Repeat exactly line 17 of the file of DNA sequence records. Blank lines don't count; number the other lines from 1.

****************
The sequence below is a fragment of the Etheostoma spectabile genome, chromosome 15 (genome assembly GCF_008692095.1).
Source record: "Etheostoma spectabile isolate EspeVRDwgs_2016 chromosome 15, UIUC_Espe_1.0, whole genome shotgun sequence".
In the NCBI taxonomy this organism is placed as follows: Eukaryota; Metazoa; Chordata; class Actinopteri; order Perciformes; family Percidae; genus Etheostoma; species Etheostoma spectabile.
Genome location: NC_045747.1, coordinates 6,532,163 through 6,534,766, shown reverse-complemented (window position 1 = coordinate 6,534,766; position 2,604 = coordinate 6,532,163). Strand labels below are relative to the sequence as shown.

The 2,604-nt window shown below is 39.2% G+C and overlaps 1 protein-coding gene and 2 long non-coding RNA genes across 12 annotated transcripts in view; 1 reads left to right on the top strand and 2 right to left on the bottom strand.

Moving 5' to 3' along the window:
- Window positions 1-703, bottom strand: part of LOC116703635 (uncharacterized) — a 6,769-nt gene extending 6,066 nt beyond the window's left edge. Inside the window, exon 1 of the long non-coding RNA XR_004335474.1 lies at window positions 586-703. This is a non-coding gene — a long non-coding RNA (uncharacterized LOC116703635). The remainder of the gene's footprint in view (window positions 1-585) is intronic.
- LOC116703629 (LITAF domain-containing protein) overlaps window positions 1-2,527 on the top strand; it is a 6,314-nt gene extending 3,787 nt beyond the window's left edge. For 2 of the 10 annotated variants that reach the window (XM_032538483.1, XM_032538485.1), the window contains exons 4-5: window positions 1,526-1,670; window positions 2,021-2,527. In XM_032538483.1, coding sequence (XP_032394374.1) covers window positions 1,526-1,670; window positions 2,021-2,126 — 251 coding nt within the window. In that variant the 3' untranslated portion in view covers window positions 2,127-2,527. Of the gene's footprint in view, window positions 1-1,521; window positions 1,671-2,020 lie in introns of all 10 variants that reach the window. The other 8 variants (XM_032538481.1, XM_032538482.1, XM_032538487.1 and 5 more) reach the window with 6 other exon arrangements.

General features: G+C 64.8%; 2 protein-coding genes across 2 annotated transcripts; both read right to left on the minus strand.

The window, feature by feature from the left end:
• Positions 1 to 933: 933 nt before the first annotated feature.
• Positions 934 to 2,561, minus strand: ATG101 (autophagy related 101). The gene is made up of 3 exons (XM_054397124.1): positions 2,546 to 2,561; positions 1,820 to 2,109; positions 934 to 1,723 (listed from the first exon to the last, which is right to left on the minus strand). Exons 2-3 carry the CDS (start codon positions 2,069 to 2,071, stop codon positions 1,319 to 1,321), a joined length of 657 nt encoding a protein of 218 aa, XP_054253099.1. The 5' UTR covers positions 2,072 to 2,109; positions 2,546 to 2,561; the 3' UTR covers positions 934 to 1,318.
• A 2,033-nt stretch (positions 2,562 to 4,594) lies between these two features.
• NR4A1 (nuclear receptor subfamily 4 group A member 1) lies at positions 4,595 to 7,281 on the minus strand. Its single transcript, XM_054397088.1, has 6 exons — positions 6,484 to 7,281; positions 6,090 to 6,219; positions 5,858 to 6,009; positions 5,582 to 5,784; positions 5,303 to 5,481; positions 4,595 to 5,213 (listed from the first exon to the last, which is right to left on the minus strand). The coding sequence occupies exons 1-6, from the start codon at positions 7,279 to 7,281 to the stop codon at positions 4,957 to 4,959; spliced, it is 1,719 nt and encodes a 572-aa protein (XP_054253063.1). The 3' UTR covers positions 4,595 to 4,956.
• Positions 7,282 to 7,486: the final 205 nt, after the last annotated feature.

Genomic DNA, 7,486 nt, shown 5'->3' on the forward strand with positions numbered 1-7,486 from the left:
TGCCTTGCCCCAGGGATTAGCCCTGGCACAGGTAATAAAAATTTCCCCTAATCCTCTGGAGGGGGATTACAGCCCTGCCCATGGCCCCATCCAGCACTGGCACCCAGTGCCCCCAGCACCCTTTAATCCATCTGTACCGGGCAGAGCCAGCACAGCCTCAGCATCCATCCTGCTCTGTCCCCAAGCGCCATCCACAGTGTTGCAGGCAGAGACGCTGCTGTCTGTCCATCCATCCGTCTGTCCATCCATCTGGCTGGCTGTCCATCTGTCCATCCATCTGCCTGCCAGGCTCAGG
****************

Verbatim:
TGCCTTGCCCCAGGGATTAGCCCTGGCACAGGTAATAAAAATTTCCCCTAATCCTCTGGAGGGGGATTACAGCCCTGCCCATGGCCCCATCCAGCACTGGCACCCAGTGCCCCCAGCACCCTTTAATCCATCTGTACCGGGCAGAGCCAGCACAGCCTCAGCATCCATCCTGCTCTGTCCCCAAGCGCCATCCACAGTGTTGCAGGCAGAGACGCTGCTGTCTGTCCATCCATCCGTCTGTCCATCCATCTGGCTGGCTGTCCATCTGTCCATCCATCTGCCTGCCAGGCTCAGG